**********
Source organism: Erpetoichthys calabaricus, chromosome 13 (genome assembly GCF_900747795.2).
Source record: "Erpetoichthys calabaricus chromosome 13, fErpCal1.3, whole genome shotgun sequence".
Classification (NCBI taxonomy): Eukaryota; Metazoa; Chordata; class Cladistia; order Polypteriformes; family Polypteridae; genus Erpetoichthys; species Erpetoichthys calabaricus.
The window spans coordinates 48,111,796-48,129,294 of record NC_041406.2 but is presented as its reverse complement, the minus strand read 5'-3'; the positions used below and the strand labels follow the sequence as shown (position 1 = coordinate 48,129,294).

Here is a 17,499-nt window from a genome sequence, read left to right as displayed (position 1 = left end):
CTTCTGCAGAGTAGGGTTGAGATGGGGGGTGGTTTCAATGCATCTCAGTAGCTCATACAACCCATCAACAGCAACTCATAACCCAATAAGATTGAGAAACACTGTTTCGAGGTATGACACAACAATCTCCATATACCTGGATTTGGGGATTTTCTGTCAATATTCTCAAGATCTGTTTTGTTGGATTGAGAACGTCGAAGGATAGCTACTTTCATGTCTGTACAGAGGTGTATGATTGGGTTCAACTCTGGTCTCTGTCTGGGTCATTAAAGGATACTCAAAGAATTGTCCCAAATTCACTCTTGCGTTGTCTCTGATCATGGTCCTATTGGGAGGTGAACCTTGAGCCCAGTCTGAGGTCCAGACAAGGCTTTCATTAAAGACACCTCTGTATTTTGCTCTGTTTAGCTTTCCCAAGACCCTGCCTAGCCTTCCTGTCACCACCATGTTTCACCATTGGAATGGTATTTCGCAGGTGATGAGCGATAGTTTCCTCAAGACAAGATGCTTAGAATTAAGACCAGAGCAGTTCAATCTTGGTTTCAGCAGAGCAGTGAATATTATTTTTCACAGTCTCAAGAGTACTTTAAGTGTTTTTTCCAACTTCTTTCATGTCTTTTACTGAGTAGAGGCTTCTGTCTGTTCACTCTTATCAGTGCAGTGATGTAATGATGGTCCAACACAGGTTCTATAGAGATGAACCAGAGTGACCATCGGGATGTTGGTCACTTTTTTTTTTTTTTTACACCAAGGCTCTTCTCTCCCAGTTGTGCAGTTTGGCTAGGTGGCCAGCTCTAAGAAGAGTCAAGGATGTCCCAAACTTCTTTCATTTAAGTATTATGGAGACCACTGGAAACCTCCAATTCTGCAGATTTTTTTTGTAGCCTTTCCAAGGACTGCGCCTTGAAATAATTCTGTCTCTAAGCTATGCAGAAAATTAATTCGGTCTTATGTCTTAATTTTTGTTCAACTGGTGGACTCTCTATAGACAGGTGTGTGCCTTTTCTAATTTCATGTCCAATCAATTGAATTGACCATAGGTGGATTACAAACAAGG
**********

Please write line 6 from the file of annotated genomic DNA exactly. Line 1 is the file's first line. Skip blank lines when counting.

CTTCTGCAGAGTAGGGTTGAGATGGGGGGTGGTTTCAATGCATCTCAGTAGCTCATACAACCCATCAACAGCAACTCATAACCCAATAAGATTGAGAAACACTGTTTCGAGGTATGACACAACAATCTCCATATACCTGGATTTGGGGATTTTCTGTCAATATTCTCAAGATCTGTTTTGTTGGATTGAGAACGTCGAAGGATAGCTACTTTCATGTCTGTACAGAGGTGTATGATTGGGTTCAACTCTGGTCTCTGTCTGGGTCATTAAAGGATACTCAAAGAATTGTCCCAAATTCACTCTTGCGTTGTCTCTGATCATGGTCCTATTGGGAGGTGAACCTTGAGCCCAGTCTGAGGTCCAGACAAGGCTTTCATTAAAGACACCTCTGTATTTTGCTCTGTTTAGCTTTCCCAAGACCCTGCCTAGCCTTCCTGTCACCACCATGTTTCACCATTGGAATGGTATTTCGCAGGTGATGAGCGATAGTTTCCTCAAGACAAGATGCTTAGAATTAAGACCAGAGCAGTTCAATCTTGGTTTCAGCAGAGCAGTGAATATTATTTTTCACAGTCTCAAGAGTACTTTAAGTGTTTTTTCCAACTTCTTTCATGTCTTTTACTGAGTAGAGGCTTCTGTCTGTTCACTCTTATCAGTGCAGTGATGTAATGATGGTCCAACACAGGTTCTATAGAGATGAACCAGAGTGACCATCGGGATGTTGGTCACTTTTTTTTTTTTTTTACACCAAGGCTCTTCTCTCCCAGTTGTGCAGTTTGGCTAGGTGGCCAGCTCTAAGAAGAGTCAAGGATGTCCCAAACTTCTTTCATTTAAGTATTATGGAGACCACTGGAAACCTCCAATTCTGCAGATTTTTTTTGTAGCCTTTCCAAGGACTGCGCCTTGAAATAATTCTGTCTCTAAGCTATGCAGAAAATTAATTCGGTCTTATGTCTTAATTTTTGTTCAACTGGTGGACTCTCTATAGACAGGTGTGTGCCTTTTCTAATTTCATGTCCAATCAATTGAATTGACCATAGGTGGATTACAAACAAGG